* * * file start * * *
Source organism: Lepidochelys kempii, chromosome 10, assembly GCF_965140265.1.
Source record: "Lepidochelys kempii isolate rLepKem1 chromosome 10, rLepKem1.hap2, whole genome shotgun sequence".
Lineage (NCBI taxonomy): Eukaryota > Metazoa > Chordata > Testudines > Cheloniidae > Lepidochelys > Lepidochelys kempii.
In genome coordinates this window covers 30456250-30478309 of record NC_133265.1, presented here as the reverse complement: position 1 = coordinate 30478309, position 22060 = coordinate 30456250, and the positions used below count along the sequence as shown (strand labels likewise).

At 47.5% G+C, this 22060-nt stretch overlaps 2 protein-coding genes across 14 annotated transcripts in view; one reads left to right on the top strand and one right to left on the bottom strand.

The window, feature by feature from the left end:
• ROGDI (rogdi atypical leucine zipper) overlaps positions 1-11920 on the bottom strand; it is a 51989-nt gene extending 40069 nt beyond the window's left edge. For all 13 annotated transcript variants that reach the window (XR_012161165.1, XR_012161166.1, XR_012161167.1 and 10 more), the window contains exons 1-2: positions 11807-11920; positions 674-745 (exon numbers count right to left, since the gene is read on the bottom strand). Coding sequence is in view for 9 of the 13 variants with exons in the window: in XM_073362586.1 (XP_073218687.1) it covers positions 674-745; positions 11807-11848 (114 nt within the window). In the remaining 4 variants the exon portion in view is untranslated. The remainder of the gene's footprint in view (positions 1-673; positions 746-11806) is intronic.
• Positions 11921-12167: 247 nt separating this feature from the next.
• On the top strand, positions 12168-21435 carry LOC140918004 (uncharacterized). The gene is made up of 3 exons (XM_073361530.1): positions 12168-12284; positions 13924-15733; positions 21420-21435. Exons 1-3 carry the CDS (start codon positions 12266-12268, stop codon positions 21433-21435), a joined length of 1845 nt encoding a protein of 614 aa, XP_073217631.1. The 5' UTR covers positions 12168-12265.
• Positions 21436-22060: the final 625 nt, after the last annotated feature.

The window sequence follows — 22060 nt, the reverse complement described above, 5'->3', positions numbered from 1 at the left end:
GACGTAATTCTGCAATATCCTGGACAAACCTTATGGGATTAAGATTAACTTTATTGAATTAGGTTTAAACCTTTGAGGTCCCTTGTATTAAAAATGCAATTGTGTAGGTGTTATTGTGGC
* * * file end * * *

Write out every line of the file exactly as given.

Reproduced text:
Source organism: Lepidochelys kempii, chromosome 10, assembly GCF_965140265.1.
Source record: "Lepidochelys kempii isolate rLepKem1 chromosome 10, rLepKem1.hap2, whole genome shotgun sequence".
Lineage (NCBI taxonomy): Eukaryota > Metazoa > Chordata > Testudines > Cheloniidae > Lepidochelys > Lepidochelys kempii.
In genome coordinates this window covers 30456250-30478309 of record NC_133265.1, presented here as the reverse complement: position 1 = coordinate 30478309, position 22060 = coordinate 30456250, and the positions used below count along the sequence as shown (strand labels likewise).

At 47.5% G+C, this 22060-nt stretch overlaps 2 protein-coding genes across 14 annotated transcripts in view; one reads left to right on the top strand and one right to left on the bottom strand.

The window, feature by feature from the left end:
• ROGDI (rogdi atypical leucine zipper) overlaps positions 1-11920 on the bottom strand; it is a 51989-nt gene extending 40069 nt beyond the window's left edge. For all 13 annotated transcript variants that reach the window (XR_012161165.1, XR_012161166.1, XR_012161167.1 and 10 more), the window contains exons 1-2: positions 11807-11920; positions 674-745 (exon numbers count right to left, since the gene is read on the bottom strand). Coding sequence is in view for 9 of the 13 variants with exons in the window: in XM_073362586.1 (XP_073218687.1) it covers positions 674-745; positions 11807-11848 (114 nt within the window). In the remaining 4 variants the exon portion in view is untranslated. The remainder of the gene's footprint in view (positions 1-673; positions 746-11806) is intronic.
• Positions 11921-12167: 247 nt separating this feature from the next.
• On the top strand, positions 12168-21435 carry LOC140918004 (uncharacterized). The gene is made up of 3 exons (XM_073361530.1): positions 12168-12284; positions 13924-15733; positions 21420-21435. Exons 1-3 carry the CDS (start codon positions 12266-12268, stop codon positions 21433-21435), a joined length of 1845 nt encoding a protein of 614 aa, XP_073217631.1. The 5' UTR covers positions 12168-12265.
• Positions 21436-22060: the final 625 nt, after the last annotated feature.

The window sequence follows — 22060 nt, the reverse complement described above, 5'->3', positions numbered from 1 at the left end:
GACGTAATTCTGCAATATCCTGGACAAACCTTATGGGATTAAGATTAACTTTATTGAATTAGGTTTAAACCTTTGAGGTCCCTTGTATTAAAAATGCAATTGTGTAGGTGTTATTGTGGC